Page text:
how much grip is left; brake and you can feel how much bite you have until the ABS kicks in; press the accelerator and feel the traction transfer from front to rear. The GT3 tells you everything and not in a subtle way. It quietly allows you to fail then scolds you loudly when you do. But it praises you with equal volume when you succeed. It is that honest conversation with the car that makes the driving experience so rewarding and it is the learning progression that makes ownership so fulfilling. I remember one such rewarding drive descending a local twisty canyon road—a mountain ridge with fifteen-hundred foot drops on one side and a rock wall on the other, the tarmac still slick
Story by: The Wraith Photo: Greg Grudt from the previous night’s rain. To get to this particular section of road you had to climb about eighteenhundred feet to a popular overlook. This is enough of an elevation change to see the weather go from clear and dry to cloudy and raining and the overlook was a mini-Mecca for motorists of all types of vehicles, including the odd four wheel drive performance car. I decided to continue cautiously with my drive, in light of the changing road conditions and because the car was wearing low tread depth R-compound tires. Looking in my rear view mirror, I noticed I’d picked up a tail—a Subaru WRX decked out with roll cage and sponsor decals, driven by someone in his early-twenties. No doubt this young driver was looking to prove his four wheel drive car superior on these slick roads; no doubt he was getting ready to tell some tall tales. One thing I remembered from reading the advice of Walter Röhrl was to maintain heat in the front tires by aggressive braking when driving in slick conditions. Descending the twisty mountain ridge road I tried to maintain a smooth application of all controls instead of over-driving the car. Allowing the car to communicate the exact conditions under tire seemed the most effective and safe way down while still dictating the narrative. In these conditions the GT3 became even more alive, every communication amplified. Watch out it’s a little slick here! Extra grip there, so give it more gas! Trail-brake this corner before the front-end washes out! Fun! And it didn’t even matter how far behind the Subaru was! For me, cars like the Porsche GT3 are modern classics because they beg owners to take them out of the garage, drive, and share stories with other enthusiasts. They will not sit un-driven for too long. Talk to other GT3 owners, past or current, and they will have great stories to tell.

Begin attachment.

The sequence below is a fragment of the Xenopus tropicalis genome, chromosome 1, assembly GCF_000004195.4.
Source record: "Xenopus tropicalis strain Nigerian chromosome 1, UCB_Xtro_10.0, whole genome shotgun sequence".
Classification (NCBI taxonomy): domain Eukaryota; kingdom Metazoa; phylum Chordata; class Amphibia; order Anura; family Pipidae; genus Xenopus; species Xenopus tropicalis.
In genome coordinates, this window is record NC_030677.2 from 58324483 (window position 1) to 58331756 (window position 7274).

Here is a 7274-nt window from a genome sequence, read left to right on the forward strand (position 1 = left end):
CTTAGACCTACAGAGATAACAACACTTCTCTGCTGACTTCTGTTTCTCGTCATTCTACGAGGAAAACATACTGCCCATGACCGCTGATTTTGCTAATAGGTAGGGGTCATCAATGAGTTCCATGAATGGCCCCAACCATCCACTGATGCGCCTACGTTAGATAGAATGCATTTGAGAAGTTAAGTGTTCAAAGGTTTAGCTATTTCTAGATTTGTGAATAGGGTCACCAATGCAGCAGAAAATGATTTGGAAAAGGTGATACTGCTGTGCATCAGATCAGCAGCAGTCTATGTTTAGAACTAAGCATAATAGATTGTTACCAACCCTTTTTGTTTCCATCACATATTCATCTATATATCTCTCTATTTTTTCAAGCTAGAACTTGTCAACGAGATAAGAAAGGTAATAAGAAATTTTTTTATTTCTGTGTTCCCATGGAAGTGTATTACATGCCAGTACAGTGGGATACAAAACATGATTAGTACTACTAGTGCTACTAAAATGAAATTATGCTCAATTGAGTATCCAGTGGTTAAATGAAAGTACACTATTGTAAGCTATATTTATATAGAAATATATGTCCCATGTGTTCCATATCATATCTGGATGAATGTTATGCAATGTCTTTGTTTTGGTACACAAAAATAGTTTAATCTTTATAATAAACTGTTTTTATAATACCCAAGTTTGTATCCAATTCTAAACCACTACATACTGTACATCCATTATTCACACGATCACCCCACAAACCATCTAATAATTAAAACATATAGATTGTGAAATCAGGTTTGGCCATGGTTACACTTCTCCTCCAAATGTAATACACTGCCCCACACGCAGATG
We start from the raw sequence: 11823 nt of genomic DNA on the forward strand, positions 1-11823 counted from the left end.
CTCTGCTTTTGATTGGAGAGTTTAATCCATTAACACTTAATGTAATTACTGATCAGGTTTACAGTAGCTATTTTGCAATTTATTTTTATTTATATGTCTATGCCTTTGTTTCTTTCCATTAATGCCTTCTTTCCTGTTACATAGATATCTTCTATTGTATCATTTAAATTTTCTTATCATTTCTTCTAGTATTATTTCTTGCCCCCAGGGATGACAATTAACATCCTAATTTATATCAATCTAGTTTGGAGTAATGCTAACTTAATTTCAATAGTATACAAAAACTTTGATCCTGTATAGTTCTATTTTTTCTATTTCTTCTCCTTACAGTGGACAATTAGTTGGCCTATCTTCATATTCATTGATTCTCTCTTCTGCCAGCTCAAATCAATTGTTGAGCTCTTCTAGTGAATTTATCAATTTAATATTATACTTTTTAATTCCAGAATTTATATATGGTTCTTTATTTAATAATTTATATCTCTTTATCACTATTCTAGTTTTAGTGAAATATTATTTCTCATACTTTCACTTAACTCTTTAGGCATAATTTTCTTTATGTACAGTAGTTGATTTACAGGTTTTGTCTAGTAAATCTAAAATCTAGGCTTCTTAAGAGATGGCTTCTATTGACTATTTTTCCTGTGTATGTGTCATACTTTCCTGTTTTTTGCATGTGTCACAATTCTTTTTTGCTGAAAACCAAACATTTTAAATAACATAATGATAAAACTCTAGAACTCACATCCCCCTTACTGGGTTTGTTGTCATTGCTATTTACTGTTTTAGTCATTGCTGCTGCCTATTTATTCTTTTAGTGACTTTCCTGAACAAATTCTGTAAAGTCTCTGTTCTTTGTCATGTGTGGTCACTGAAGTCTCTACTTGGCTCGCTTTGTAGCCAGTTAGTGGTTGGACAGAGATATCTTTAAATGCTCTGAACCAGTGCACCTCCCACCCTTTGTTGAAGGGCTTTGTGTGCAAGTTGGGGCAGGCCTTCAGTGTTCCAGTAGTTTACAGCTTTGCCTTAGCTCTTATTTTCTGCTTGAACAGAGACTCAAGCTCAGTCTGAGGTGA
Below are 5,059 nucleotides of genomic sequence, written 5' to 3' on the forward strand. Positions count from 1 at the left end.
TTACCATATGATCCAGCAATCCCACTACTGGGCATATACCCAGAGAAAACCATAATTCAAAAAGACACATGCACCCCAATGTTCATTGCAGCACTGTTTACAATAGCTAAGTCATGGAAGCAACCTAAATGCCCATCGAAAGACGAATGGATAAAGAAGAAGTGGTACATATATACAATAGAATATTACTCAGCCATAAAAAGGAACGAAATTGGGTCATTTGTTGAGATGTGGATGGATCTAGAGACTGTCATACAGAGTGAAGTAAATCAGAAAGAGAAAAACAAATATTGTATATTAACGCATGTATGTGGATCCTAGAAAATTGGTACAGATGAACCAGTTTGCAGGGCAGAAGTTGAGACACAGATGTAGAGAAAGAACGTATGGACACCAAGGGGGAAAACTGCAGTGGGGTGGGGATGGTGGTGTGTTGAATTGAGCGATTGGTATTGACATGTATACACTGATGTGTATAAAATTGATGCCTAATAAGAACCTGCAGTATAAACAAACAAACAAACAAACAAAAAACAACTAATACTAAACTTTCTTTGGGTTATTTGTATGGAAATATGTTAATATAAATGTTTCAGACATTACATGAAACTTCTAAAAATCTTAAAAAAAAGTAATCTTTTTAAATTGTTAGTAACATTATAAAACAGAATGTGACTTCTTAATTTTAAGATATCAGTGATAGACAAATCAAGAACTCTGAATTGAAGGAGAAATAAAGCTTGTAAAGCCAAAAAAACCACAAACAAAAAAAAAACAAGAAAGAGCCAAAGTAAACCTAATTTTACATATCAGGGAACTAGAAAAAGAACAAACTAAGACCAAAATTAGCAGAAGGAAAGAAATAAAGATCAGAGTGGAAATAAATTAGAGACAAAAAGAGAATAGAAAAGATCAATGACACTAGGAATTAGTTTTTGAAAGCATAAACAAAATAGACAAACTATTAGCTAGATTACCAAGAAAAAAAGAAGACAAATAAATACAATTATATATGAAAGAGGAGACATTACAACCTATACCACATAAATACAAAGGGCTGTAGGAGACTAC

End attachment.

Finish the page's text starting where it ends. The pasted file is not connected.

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Supercar Sunday 2012 Marque Schedule
Aug. 26th Ford GT-Shelby-Cobra Tribute to Carroll Shelby & Scott Lomonaco Sept. 30th Corvette Oct. 28th is Ferrari Vs. Lamborghini Nov. 25th NO MARQUE Preparing for the 9th Annual Motor4toys.com Dec. 2nd NO SUPERCAR SUNDAY9th Annual Motor4toys.com Charity Car Show Dec. 30th Primered Cars, Rat Rods & Customs
Supercar Sunday to Cars and Coffee, Councours 'd Elegance, to everything automotive!